It’s music silly season so this week in New Music: Crystal Castles make a comeback with a new frontwoman and it’s thankfully business as usual, a 1986 instrumental oddity from Sonic Youth (above) and another instrumental (mesmerizing) oddity from Alt-J drummer Thom Sonny Green.
Crystal Castles – Amnesty (I)
Amnesty (I) is Crystal Castles‘ first album without frontwoman Alice Glass. Considering the band is basically a duo, it was hard for fans to see how the project could continue without the presence of Glass. However, like many acts before them, Glass was the public face of producer and multi-instrumentalist Ethan Kath’s vision so it makes sense for him to continue with new vocalist Edith Frances.
That is not meant to denigrate the importance to Glass to the project but it’s interesting to note that Kath has not been deterred or sidetracked. In fact, Amnesty (I) is so similar in many ways to previous album (III) it’s essentially business as usual. A good thing for fans, a signal from Kath that he’s still on the ball but perhaps just a little but too similar. Nonetheless, this is another excellent entry into Kath’s impressive body of electro pop scuzz.
Sonic Youth – Spinhead Sessions
Another week, another cash-in release from a band that’s long since gone far beyond mere legend. Or is it? Well, no. However Spinhead Sessions, while actually “new” material, is just a series of instrumental pieces the band made together in 1986 as part of a movie soundtrack project.
Spindhead Sessions is therefore not what non-obsessives will think of as Sonic Youth material. There must be very, very little left in the rare/unreleased Sonic Youth cupboard at this stage that releases like this are lapped up by hardcore fans.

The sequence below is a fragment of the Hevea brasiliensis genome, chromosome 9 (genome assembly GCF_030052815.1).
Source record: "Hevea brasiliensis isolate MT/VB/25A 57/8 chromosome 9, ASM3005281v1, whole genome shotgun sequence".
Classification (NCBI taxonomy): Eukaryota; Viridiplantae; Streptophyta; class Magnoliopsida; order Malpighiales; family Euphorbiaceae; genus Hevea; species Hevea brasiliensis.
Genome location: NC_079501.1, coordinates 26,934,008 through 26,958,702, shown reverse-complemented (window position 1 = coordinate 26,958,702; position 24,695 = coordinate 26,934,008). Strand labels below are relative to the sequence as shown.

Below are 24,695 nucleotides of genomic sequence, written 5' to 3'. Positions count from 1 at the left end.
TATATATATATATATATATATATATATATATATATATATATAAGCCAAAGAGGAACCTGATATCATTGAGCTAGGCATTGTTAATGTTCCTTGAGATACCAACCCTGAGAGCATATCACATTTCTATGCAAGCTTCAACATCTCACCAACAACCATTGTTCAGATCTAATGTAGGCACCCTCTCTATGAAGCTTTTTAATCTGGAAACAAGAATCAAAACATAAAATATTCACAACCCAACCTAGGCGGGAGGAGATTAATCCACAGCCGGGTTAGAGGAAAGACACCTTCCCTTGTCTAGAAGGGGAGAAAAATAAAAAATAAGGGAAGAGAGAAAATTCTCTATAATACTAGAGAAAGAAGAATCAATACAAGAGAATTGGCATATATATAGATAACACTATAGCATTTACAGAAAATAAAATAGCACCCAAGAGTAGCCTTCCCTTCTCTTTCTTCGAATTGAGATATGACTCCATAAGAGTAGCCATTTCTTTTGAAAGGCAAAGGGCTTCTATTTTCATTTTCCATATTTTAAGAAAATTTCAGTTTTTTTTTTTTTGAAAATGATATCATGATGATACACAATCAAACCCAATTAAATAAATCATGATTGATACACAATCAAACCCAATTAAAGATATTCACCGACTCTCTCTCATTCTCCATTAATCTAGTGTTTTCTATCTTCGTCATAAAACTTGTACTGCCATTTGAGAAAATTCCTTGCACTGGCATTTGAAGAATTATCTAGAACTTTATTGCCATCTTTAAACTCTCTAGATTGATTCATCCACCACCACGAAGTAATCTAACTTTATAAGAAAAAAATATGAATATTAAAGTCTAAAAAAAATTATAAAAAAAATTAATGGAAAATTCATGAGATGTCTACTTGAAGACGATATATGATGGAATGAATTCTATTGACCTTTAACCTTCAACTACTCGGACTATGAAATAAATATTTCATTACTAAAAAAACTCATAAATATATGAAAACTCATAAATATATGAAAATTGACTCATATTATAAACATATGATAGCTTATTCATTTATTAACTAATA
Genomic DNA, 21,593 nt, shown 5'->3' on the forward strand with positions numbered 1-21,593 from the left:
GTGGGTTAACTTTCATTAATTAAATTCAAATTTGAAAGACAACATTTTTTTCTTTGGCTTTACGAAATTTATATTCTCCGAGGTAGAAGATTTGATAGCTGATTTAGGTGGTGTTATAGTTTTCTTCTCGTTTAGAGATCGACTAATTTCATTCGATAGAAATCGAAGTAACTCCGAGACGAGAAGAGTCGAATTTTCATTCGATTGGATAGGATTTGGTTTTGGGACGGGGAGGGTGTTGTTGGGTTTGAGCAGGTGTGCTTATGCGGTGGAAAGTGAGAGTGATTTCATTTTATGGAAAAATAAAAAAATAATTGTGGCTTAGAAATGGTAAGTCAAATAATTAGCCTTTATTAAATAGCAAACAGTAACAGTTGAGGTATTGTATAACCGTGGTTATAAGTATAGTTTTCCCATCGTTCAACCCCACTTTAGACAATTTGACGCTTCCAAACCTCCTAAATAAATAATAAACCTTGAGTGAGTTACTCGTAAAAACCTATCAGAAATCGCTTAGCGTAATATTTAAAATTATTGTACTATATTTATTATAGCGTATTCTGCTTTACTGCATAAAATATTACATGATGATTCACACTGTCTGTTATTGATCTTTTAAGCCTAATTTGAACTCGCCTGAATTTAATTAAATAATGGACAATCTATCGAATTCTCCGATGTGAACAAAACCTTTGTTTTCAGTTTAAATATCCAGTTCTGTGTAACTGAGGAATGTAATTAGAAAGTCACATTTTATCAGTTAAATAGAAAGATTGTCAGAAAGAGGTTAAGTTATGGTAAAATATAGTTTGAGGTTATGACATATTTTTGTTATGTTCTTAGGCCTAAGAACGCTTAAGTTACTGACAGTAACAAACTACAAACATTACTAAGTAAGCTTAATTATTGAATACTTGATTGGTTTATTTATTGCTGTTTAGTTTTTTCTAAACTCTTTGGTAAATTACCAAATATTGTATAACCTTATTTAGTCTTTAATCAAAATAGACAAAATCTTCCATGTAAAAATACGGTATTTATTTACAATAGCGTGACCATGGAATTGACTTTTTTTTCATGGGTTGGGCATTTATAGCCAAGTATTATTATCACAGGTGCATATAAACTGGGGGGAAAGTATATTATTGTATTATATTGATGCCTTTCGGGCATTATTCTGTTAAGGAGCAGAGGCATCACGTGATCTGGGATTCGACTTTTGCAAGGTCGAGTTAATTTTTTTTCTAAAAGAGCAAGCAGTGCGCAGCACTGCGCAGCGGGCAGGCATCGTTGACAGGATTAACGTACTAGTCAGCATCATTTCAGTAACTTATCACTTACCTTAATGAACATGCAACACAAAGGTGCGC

The 16 minute opening track “Ambient Guitar & Dreamy Theme” is just that, a dread-laded exercise in soundtracking that gives way to some light release towards the end. “Theme With Noise” is not so much about noise or a theme as such, and short tracks like “Wolf” are interesting, that one in particular because you can hear influences from the likes of The Cure and Robin Guthrie.
Nobody – and I mean nobody – is going to pretend Spinhead Sessions is any more than a curio for major fans. Because it’s Sonic Youth that in itself is enough to garner interest and with the likelihood of the band doing a Pixies and reforming, this is the best you’re going to get before the inevitable flow of “best of”s etc.
Thom Sonny Green – High Anxiety
Thom Sonny Green is none other than the drummer with Alt-J. Alt-J is a pretty decent band so what to expect from him in the back? While Radiohead’s Phil Selway surprised probably everyone except himself with his two solo albums (first one excellent, follow-up pretty good actually) to date, Green is far more introspective.
Apparently recorded in hotel rooms on tour over three years – which does sound a pretty miserable existence – and paired with his anxiety issues, High Anxiety is 22 instrumental pieces all of which are massively claustrophobic, often irritating but at its best (“Huston” and “Beach” for example) utterly compelling for fans of genre.